Its report provides extensive detail of how the crash occurred, its immediate aftermath, and response from medical crews.
The outcome of the investigation, combined with others during the course of 2020, has been a widening of a number of safety initiatives already in flight.
That includes work on driver's gloves and helmets, in car fire extinguishers, a review of fuel bladder systems, and an examination of the circuit homologation process.
Grosjean lost control at 241 km/h after contact with Daniil Kvyat on the opening lap of the Bahrain Grand Prix as they exited Turn 3.
That pitched the Haas driver sideways which resulted in an impact with the inside barrier at 192 km/h and at an angle of 29 degrees, with an estimated yaw of 22 degrees to the direction of travel and a resultant peak force equivalent to 67g.
The impact saw the middle rail of the barrier fail, allowing the car's survival cell to penetrate.
In the impact, the power train assembly was torn from the survival cell.
The fuel tank inspection hatch on the left-hand side of the chassis was dislodged and the engine fuel supply connection was torn from the fuel tank ‘safety bladder'; both providing primary paths for the escape of fuel from the tank.
It was found all driver safety equipment performed as expected.
Nonetheless, Grosjean's exit from the car was hindered by his left foot becoming trapped under the brake pedal.
Once free, the Frenchman climbed out of the car unaided 27 seconds after the crash.
Medical crews meanwhile were found to be onsite after 11 seconds, having demonstrated pre-planning and local knowledge by shortcutting Turn 1.
Race Control responded by red flagging the race 5.5 seconds after the crash.
“Important learnings have been drawn from these investigations that will drive our continuous mission to improve safety in Formula 1 and global motor sport,” said FIA president Jean Todt.
“The enduring commitment of the FIA, particularly the Safety Department, on reducing risks associated with motor sport enabled Romain Grosjean to maintain consciousness and survive an accident of this magnitude.
“Safety is and will remain FIA's top priority.”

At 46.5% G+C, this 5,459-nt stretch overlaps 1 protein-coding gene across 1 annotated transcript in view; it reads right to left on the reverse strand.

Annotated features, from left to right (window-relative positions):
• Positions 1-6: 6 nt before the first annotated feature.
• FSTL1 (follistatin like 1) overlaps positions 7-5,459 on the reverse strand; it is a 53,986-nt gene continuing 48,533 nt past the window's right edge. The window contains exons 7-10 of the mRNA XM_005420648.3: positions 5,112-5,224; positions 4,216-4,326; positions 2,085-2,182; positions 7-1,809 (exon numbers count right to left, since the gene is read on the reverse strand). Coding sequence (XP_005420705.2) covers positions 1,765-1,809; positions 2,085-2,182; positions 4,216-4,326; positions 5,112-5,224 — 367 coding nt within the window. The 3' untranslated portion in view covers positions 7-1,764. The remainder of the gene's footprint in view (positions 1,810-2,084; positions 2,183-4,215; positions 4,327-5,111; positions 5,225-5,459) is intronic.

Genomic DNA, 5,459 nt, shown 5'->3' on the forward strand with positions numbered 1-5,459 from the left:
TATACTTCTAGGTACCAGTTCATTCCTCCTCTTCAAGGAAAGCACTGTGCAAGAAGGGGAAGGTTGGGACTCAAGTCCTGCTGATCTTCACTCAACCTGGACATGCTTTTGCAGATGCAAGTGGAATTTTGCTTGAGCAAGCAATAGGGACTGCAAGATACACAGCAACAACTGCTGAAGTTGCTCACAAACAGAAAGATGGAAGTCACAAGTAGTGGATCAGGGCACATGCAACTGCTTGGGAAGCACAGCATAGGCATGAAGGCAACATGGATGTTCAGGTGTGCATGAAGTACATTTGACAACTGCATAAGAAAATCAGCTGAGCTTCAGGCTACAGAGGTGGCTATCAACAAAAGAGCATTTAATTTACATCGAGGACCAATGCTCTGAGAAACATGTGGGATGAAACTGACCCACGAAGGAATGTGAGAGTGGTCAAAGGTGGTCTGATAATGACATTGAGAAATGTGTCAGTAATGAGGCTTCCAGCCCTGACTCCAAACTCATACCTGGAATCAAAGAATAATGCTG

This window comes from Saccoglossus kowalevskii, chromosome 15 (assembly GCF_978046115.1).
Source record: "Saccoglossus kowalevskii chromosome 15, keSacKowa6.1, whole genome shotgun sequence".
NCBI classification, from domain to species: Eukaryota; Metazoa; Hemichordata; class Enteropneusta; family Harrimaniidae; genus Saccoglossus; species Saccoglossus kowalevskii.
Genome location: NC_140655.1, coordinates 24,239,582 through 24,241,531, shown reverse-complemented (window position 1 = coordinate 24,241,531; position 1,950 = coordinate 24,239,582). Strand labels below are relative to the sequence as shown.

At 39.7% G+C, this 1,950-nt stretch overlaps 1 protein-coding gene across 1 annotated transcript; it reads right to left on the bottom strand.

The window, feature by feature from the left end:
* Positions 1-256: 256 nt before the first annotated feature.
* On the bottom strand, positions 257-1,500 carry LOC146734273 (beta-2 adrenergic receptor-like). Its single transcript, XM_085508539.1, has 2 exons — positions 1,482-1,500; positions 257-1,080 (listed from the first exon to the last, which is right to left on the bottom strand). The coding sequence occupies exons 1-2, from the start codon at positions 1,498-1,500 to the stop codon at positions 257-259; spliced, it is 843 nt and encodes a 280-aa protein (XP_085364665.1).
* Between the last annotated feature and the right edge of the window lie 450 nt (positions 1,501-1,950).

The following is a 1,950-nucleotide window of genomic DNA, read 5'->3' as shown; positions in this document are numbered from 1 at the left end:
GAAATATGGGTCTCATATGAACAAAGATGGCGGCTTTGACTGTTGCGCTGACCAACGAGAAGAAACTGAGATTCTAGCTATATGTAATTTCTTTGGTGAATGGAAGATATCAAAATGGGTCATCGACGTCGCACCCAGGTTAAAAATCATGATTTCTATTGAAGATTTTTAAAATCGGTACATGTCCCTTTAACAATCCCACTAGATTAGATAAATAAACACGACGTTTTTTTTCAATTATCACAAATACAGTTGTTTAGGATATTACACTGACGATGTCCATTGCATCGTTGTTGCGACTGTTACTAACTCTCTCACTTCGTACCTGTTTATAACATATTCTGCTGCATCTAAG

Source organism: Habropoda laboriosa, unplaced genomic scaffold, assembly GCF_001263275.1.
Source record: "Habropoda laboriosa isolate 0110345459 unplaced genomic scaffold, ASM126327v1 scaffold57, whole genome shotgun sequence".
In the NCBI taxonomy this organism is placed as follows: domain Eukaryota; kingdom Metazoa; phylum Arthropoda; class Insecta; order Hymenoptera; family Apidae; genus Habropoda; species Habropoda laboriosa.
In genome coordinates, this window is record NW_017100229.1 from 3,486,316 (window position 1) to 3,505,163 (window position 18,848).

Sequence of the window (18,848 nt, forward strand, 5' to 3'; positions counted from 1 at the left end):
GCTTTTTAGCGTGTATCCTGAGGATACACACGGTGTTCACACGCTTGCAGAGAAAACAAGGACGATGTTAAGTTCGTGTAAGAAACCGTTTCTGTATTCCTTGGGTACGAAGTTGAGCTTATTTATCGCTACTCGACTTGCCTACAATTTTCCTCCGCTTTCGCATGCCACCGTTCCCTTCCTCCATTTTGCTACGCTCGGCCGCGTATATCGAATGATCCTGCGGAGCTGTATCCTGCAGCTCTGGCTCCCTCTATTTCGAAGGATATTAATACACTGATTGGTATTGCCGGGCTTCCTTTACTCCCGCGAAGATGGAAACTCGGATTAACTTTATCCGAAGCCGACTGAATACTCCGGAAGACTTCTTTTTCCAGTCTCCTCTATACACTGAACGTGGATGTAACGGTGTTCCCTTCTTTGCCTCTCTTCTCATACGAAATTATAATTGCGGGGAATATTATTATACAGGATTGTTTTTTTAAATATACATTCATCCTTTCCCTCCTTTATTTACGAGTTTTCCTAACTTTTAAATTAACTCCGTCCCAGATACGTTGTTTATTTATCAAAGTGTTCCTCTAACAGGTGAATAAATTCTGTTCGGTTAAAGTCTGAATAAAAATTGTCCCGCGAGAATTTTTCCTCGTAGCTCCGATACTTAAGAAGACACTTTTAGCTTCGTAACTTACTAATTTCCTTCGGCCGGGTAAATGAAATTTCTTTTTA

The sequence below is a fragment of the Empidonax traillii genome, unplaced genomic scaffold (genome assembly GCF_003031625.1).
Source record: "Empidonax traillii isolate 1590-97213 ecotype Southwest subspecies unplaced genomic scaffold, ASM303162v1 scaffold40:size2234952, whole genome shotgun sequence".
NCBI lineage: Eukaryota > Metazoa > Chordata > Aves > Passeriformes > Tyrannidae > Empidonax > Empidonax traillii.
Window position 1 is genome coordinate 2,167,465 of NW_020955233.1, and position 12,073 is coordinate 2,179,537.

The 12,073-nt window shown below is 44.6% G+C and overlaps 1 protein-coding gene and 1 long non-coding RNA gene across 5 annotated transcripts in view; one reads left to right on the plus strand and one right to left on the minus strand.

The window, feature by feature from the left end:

FIA safety director Adam Baker added: “Incidents involving fire of this scale are thankfully rare, so it is very important to learn what we can, including the interaction with the high voltage system.
“The efforts of those involved were heroic and have quite rightly been the subject of much praise.
“Following the approval of our findings by the World Motor Sport Council, we will integrate the actions into the ongoing work.”
The investigation of Grosjean's crash was one of 19 undertaken by the FIA Safety Department during 2020, and has seen it renew focus on a number of initiatives in key areas;
- Regulation of survival cell front geometry, plus additional load tests in that area
- Review of existing regulations regarding rear view mirrors
- Review of steering column mounting requirements
- Review of regulation and homologation requirements for headrest assembly
- Analysis of Power Unit mounting and mount failure modes
- Ongoing research project: Wheel Restraint Cables (tethers)
- Design review of safety fuel bladder installations in all FIA single seater categories
- Recommendations for safety fuel bladder installation best practice
- Update of the FIA Standard for safety fuel bladders
- Review of regulations for design of safety fuel bladder connections and inspection hatches
- Fuel homologation to include compatibility of bladder material and specific fuel
- Increased functionality for Circuit Safety Analysis Software (CSAS) including quantitative impact probability classification
- Review of existing circuit barrier opening installations
- Review of guidelines/process for circuit homologation and licence renewal
Driver safety equipment
- Investigation into improvements to the gloves' Heat Transfer Index (HTI)
- Ongoing research project: Visor opening/locking mechanisms; project scope extended to include requirements to ensure that visor opening systems are operational after being exposed to fire
- Ongoing research project: Extinguisher system for open cockpit cars; project scope extended to include investigation of improved activation mechanisms
Medical and Rescue
- Updates to Medical Intervention Vehicle equipment, including alternate extinguisher types
- Provide ASN (National Sporting Authority) guidance on post-fire decontamination
- Ongoing development of FIA firefighting training module for ASNs
- Ongoing development of FIA high voltage safety training module for ASNs
- Ongoing development of FIA Incident Command/Co-ordination training module for ASNs
The FIA Safety Department is also planning further research projects such as:
- Investigation of options for proximity warning systems and electronic visibility aids
- Research into retrofit and upgrade options to improve impact performance of existing guardrail barriers
- Research into novel barrier systems, effective across a wider range of impact conditions
- Research to assess current fire extinguishing media, firefighting equipment and personal protective equipment and assess new technologies